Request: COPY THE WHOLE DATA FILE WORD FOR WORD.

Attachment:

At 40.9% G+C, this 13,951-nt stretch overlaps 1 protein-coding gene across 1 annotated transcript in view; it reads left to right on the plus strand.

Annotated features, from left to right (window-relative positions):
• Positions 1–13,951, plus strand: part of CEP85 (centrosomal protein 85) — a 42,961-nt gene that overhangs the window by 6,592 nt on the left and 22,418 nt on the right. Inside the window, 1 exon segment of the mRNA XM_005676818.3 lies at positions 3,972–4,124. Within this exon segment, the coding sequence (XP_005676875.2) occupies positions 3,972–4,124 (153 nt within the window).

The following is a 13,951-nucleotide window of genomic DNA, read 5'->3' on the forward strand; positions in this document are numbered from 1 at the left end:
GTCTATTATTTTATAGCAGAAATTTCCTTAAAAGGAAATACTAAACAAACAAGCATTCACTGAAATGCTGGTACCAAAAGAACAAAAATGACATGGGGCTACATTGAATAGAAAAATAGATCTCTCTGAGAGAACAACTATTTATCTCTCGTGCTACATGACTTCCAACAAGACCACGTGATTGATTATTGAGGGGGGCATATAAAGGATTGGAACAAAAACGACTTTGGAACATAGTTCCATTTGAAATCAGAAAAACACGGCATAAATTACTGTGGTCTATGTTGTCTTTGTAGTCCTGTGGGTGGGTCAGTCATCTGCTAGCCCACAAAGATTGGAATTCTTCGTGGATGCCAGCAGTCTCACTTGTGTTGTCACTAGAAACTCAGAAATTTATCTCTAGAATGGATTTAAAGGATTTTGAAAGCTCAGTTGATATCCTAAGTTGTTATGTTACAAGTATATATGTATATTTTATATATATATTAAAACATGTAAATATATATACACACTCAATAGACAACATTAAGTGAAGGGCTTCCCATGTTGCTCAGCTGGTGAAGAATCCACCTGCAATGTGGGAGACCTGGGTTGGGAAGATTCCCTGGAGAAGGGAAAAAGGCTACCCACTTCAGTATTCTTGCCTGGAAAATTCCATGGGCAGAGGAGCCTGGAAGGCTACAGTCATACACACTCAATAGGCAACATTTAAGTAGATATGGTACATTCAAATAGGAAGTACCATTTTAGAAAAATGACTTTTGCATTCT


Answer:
At 40.9% G+C, this 13,951-nt stretch overlaps 1 protein-coding gene across 1 annotated transcript in view; it reads left to right on the plus strand.

Annotated features, from left to right (window-relative positions):
• Positions 1–13,951, plus strand: part of CEP85 (centrosomal protein 85) — a 42,961-nt gene that overhangs the window by 6,592 nt on the left and 22,418 nt on the right. Inside the window, 1 exon segment of the mRNA XM_005676818.3 lies at positions 3,972–4,124. Within this exon segment, the coding sequence (XP_005676875.2) occupies positions 3,972–4,124 (153 nt within the window).

The following is a 13,951-nucleotide window of genomic DNA, read 5'->3' on the forward strand; positions in this document are numbered from 1 at the left end:
GTCTATTATTTTATAGCAGAAATTTCCTTAAAAGGAAATACTAAACAAACAAGCATTCACTGAAATGCTGGTACCAAAAGAACAAAAATGACATGGGGCTACATTGAATAGAAAAATAGATCTCTCTGAGAGAACAACTATTTATCTCTCGTGCTACATGACTTCCAACAAGACCACGTGATTGATTATTGAGGGGGGCATATAAAGGATTGGAACAAAAACGACTTTGGAACATAGTTCCATTTGAAATCAGAAAAACACGGCATAAATTACTGTGGTCTATGTTGTCTTTGTAGTCCTGTGGGTGGGTCAGTCATCTGCTAGCCCACAAAGATTGGAATTCTTCGTGGATGCCAGCAGTCTCACTTGTGTTGTCACTAGAAACTCAGAAATTTATCTCTAGAATGGATTTAAAGGATTTTGAAAGCTCAGTTGATATCCTAAGTTGTTATGTTACAAGTATATATGTATATTTTATATATATATTAAAACATGTAAATATATATACACACTCAATAGACAACATTAAGTGAAGGGCTTCCCATGTTGCTCAGCTGGTGAAGAATCCACCTGCAATGTGGGAGACCTGGGTTGGGAAGATTCCCTGGAGAAGGGAAAAAGGCTACCCACTTCAGTATTCTTGCCTGGAAAATTCCATGGGCAGAGGAGCCTGGAAGGCTACAGTCATACACACTCAATAGGCAACATTTAAGTAGATATGGTACATTCAAATAGGAAGTACCATTTTAGAAAAATGACTTTTGCATTCT